Anywho, back to Chapter 9 where EL brings up the subject of consciousness entanglement, in that there is no data transfer mechanism akin to uploading a data file to DropBox when it comes to transferring our experiences to the “Source”, our local instance is forever entangled with the “Source” so our experiences are instantly available to others. Our on-board “cache” (to use another computing analogy) remains available for us to recall experiences without having to enter an altered state of consciousness to retrieve our own memories from the “Source”. EL’s cloud computing analogy is very clever (as you would expect from an established systems scientist) and easy to relate to (as I would expect after signing a multi-million pound deal with a Cloud Service provider today – another synchronicity). As AP eludes to earlier in the book, there are instances (via mediumship) where certain folks can access the “Sources records”, submissions from local manifestations which are in turn retrieved by mediums and validated by the sender (robust scenarios where the medium “could not have possibly known the facts” as opposed to tenuous links and speculation “you had a relative called Dave”).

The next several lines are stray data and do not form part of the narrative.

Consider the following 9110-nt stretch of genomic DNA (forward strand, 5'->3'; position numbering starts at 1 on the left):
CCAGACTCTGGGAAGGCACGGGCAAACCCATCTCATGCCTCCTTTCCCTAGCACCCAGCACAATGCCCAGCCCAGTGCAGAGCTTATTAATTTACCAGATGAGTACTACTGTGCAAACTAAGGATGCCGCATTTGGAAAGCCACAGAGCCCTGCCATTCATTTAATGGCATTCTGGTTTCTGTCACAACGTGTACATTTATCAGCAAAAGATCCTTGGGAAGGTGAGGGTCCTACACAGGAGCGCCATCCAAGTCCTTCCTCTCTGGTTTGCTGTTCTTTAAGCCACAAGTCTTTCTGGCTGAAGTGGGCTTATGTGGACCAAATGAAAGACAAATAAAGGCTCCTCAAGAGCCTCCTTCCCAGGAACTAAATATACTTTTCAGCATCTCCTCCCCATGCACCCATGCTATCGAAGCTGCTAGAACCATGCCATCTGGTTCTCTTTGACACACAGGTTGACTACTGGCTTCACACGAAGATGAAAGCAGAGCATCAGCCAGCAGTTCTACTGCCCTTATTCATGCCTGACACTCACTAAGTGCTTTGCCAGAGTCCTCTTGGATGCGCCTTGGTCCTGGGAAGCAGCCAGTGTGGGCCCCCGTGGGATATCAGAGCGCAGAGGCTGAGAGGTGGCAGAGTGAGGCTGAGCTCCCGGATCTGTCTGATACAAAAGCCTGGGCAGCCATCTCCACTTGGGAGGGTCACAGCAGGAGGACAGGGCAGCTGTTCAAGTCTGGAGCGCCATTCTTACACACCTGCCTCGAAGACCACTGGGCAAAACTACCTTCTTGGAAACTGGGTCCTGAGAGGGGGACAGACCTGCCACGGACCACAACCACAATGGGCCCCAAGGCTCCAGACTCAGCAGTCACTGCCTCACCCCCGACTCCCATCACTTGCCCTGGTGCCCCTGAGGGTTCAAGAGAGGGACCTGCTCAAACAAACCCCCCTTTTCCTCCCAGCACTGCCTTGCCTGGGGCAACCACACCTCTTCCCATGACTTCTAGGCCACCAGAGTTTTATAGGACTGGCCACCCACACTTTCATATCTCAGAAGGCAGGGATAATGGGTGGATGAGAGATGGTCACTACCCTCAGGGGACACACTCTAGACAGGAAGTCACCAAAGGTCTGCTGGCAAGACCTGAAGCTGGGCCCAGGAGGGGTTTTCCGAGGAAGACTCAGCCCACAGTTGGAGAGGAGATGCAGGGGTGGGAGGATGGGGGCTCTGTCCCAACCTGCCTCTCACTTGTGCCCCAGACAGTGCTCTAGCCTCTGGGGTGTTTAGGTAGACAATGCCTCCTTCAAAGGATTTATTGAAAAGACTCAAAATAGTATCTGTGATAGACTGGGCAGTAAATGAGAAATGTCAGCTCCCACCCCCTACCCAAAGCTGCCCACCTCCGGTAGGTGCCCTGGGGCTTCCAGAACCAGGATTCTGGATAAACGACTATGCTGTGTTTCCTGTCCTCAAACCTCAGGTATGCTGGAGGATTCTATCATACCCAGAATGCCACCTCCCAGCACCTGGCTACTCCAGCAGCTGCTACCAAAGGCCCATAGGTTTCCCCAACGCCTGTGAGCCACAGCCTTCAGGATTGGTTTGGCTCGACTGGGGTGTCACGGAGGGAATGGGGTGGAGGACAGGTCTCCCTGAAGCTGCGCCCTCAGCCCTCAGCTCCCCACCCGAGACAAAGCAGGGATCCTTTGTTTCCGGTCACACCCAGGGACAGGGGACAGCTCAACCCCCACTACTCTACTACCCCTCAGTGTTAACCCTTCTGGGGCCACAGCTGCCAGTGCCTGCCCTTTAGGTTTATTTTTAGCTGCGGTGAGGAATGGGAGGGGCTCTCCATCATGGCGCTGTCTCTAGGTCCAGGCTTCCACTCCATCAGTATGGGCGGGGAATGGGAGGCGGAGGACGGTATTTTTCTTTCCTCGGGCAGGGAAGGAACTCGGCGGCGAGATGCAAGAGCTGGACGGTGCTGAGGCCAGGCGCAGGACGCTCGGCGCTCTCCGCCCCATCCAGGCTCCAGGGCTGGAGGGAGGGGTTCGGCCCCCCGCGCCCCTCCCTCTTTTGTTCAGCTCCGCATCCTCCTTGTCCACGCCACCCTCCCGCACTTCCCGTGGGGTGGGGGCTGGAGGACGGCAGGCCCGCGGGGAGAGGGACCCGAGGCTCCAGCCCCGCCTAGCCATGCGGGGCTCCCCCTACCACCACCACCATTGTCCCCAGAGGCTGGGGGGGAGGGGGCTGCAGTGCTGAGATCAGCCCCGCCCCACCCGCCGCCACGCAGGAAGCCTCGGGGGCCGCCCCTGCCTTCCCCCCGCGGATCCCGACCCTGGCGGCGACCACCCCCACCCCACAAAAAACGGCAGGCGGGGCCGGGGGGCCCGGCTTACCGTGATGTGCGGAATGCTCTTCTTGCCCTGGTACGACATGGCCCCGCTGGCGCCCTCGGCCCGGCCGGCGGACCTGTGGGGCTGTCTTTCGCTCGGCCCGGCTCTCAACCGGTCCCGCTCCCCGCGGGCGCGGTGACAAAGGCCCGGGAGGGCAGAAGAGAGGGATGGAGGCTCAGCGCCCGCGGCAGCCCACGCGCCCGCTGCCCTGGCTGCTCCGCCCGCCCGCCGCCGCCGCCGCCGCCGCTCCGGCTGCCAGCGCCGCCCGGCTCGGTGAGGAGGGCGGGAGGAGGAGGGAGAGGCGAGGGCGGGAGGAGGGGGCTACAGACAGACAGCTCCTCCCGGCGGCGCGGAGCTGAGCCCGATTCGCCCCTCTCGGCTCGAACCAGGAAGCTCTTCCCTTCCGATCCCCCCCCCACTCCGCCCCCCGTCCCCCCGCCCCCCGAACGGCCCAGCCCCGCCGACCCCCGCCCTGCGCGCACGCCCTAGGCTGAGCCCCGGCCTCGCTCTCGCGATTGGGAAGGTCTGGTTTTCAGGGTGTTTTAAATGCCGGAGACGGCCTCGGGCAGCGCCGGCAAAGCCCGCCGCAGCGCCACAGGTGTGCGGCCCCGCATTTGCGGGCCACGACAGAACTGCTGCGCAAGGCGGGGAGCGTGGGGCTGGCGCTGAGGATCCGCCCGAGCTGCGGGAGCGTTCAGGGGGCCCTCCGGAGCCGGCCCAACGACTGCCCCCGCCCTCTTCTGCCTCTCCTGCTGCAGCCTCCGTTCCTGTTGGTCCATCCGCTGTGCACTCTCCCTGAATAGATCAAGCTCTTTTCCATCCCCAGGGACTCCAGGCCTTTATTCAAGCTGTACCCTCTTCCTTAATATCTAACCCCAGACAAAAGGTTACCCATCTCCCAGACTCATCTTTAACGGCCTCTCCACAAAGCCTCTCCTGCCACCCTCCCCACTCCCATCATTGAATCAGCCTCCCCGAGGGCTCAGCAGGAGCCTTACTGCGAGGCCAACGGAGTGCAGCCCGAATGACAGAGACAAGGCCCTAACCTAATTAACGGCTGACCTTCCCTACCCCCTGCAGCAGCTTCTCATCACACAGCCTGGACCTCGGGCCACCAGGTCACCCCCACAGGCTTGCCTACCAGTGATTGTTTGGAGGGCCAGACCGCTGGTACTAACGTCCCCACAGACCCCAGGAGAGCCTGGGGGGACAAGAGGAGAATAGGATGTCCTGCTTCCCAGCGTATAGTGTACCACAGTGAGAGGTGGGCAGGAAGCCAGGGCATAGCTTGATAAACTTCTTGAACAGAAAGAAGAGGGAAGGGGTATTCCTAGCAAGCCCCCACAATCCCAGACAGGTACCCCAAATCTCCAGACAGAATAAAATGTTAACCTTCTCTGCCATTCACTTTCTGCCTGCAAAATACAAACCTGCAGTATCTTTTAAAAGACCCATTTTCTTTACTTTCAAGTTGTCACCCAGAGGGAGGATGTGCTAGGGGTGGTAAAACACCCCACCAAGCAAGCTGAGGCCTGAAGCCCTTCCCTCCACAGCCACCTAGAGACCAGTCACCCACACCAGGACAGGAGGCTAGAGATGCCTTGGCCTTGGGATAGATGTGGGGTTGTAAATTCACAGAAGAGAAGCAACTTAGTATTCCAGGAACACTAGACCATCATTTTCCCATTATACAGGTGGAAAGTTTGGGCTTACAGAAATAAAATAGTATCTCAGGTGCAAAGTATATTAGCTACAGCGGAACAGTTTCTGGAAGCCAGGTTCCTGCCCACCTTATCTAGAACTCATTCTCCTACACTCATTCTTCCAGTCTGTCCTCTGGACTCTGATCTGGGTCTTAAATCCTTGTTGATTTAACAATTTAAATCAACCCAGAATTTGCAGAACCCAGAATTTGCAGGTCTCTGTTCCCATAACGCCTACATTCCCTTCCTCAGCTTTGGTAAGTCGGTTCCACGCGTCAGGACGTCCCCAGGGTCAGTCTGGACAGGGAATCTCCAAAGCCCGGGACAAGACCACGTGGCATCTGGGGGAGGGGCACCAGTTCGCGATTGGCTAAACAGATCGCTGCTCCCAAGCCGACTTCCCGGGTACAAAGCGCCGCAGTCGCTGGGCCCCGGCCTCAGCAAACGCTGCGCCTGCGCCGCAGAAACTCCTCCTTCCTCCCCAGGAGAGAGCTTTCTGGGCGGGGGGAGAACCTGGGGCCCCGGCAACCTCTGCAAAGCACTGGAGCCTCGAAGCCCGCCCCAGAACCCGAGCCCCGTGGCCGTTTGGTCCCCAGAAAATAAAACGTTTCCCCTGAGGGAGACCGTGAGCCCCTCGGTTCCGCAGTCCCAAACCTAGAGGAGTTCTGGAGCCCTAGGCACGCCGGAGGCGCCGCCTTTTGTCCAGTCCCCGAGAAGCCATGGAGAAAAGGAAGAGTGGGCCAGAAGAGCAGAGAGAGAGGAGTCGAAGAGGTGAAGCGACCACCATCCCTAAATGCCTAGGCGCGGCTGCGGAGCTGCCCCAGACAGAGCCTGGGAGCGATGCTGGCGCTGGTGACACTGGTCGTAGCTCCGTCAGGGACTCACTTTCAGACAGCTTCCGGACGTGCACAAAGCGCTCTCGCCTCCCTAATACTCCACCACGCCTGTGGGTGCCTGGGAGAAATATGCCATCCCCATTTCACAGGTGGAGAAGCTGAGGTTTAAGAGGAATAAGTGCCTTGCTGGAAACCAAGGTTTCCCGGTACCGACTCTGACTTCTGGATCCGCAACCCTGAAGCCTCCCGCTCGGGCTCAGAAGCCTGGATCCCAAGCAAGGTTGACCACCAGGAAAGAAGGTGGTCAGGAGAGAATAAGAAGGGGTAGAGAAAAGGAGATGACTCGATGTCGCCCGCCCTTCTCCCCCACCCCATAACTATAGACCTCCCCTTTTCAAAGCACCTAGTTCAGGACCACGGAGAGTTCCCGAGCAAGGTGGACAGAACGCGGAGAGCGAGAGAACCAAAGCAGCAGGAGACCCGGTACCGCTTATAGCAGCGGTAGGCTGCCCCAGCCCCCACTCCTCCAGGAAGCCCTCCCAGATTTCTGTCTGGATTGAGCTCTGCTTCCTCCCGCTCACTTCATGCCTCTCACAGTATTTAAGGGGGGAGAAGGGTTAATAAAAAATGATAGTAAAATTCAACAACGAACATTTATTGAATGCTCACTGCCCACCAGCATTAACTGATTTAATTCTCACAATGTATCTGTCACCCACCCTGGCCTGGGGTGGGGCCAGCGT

OPINION: A very short chapter (the shortest in the book by far – just 3 pages in total) but those short paragraphs together with the cloud computing analogy is compounding my support for one of the books central themes, in that individual conscious experience is stored somewhere, and that somewhere can be accessed by someone / anyone with an ability to tune in, whether that be mediums, hypnotherapists or transcendental hippies. With all that said, one must ask the question “Does that mean that our consciousness exists after physical death?”. I’m not sure it does. EL / AP posit that recordings are made and saved to the database, and as long as one has access (via a cosmic user name and password), such recordings can be retrieved and details shared. In order to answer the question “Is the mind immortal?”, one must look to spiritual experiences gained via NDE’s and OBE’s to answer that…